An Arizona State University law professor was named director of the Smithsonian Institution’s National Museum of the American Indian on Tuesday.
Kevin Gover, a member of the Pawnee tribe, will succeed founding director W. Richard West Jr., who led years of planning for the museum and its first three years of operation. West announced his resignation in October 2006 and will leave the museum in November.
Gover, 52, grew up in Oklahoma and currently serves as a professor of law at Arizona State University. He is also co-director of the university’s American Indian Policy Institute and an associate judge on the Tonto Apache and San Carlos Apache tribal appeals courts.
Gover said he is honored to lead the Smithsonian museum and will start work at the beginning of December.
“The museum’s mission of educating the public about living Native cultures is an important and challenging one, and I am grateful for the opportunity,” Gover said in a statement.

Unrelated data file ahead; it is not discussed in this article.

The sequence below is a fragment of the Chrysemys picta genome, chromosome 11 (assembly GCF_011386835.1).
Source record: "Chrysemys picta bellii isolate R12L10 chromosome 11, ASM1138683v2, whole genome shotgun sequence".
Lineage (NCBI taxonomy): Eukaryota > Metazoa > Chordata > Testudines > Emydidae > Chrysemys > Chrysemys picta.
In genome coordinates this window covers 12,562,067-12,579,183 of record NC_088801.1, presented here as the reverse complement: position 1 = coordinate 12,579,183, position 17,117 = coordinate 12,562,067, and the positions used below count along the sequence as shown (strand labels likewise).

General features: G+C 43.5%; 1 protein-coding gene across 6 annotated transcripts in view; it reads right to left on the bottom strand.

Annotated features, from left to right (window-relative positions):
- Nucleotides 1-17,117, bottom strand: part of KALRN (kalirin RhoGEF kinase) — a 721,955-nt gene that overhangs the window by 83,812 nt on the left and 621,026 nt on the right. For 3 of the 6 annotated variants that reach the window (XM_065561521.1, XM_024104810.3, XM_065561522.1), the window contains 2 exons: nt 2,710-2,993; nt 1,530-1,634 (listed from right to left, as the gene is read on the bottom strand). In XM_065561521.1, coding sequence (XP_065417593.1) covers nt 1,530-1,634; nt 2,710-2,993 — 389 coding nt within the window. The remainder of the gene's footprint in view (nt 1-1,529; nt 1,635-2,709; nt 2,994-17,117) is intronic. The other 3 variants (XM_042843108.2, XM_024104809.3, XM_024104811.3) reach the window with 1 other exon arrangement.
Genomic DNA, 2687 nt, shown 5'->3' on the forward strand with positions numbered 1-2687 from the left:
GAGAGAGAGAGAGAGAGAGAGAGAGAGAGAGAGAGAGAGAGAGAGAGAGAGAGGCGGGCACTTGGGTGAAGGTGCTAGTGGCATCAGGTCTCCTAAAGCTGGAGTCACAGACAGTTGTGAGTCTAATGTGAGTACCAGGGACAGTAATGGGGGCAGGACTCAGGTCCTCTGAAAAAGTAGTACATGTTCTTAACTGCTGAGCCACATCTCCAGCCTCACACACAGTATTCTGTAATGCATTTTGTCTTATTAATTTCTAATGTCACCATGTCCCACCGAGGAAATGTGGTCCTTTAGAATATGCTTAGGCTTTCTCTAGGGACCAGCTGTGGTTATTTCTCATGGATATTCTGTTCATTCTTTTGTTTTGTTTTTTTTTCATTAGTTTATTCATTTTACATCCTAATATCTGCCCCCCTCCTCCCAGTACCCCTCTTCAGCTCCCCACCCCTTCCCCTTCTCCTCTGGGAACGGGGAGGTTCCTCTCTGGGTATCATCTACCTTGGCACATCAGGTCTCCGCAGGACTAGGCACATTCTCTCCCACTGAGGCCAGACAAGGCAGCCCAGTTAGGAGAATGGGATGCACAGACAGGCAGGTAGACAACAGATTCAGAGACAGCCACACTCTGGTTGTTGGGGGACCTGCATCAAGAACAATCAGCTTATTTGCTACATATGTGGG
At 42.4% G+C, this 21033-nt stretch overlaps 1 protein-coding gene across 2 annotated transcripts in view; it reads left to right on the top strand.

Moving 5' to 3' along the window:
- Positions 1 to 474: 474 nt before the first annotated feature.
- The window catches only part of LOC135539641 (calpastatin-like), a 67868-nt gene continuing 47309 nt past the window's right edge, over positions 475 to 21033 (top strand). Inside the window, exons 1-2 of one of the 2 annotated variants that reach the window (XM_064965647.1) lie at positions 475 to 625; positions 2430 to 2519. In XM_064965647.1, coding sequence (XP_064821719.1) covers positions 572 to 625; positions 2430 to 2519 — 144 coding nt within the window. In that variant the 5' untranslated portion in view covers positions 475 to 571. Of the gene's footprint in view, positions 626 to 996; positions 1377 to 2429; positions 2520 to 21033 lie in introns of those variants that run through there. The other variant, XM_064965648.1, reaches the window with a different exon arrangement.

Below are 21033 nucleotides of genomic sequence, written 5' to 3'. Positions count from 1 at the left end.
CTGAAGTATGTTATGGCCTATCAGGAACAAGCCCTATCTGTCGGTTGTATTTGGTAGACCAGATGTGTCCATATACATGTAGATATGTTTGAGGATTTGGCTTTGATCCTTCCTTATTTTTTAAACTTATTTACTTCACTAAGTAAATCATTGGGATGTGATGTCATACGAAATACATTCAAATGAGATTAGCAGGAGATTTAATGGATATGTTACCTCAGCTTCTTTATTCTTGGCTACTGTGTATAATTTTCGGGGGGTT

President Clinton appointed Gover to serve as assistant secretary for Indian Affairs in the U.S. Department of the Interior, where he served from 1997 to 2000. He oversaw programs including Indian education, law enforcement, social services and treaty rights. He also practiced law for 15 years in Albuquerque, N.M., and Washington, D.C.
Acting Smithsonian Secretary Cristian Samper said Gover’s experience in Washington and with Indian communities and his knowledge of history and culture will help bring the museum’s resources to the broadest possible audience.
— Associated Press
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